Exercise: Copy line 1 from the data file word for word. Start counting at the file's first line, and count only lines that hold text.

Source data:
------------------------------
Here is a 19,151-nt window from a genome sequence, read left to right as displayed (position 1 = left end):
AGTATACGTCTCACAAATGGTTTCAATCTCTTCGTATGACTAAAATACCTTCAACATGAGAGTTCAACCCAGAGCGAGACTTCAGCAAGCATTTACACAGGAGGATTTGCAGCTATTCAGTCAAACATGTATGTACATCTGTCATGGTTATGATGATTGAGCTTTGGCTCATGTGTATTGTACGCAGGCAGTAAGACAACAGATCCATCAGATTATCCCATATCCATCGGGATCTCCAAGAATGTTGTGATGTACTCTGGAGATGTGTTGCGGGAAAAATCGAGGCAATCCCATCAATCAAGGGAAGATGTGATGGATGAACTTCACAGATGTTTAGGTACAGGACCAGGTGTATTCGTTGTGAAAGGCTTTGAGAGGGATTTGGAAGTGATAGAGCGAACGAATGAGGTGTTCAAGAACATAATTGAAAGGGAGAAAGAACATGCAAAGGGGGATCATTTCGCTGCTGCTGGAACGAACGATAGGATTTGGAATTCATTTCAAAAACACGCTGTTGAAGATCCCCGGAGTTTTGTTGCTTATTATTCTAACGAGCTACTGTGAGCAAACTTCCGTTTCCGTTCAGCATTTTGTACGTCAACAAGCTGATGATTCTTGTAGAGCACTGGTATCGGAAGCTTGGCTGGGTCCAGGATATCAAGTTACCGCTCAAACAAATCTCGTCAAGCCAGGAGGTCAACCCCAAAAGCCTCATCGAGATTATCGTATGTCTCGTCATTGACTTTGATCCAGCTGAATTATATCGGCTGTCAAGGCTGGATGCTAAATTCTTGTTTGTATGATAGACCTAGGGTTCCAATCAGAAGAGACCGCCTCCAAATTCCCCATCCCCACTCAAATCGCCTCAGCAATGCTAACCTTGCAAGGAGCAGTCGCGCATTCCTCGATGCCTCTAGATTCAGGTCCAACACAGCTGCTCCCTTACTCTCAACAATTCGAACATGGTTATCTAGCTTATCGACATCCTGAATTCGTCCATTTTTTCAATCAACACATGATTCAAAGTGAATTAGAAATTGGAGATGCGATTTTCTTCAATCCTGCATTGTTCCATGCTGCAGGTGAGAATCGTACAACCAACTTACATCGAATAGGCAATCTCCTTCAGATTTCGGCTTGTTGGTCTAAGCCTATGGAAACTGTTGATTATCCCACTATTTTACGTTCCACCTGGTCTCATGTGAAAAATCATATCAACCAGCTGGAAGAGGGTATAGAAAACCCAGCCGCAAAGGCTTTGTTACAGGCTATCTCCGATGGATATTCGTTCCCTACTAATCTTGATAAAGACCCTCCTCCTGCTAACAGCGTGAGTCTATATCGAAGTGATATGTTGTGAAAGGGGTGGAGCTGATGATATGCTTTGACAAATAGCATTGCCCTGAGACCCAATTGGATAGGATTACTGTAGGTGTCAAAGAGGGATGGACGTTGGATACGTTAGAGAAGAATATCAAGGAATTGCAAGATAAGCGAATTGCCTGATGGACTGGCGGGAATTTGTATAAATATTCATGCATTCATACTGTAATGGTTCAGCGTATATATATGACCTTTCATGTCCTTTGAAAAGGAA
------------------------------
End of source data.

Here is a 19,151-nt window from a genome sequence, read left to right as displayed (position 1 = left end):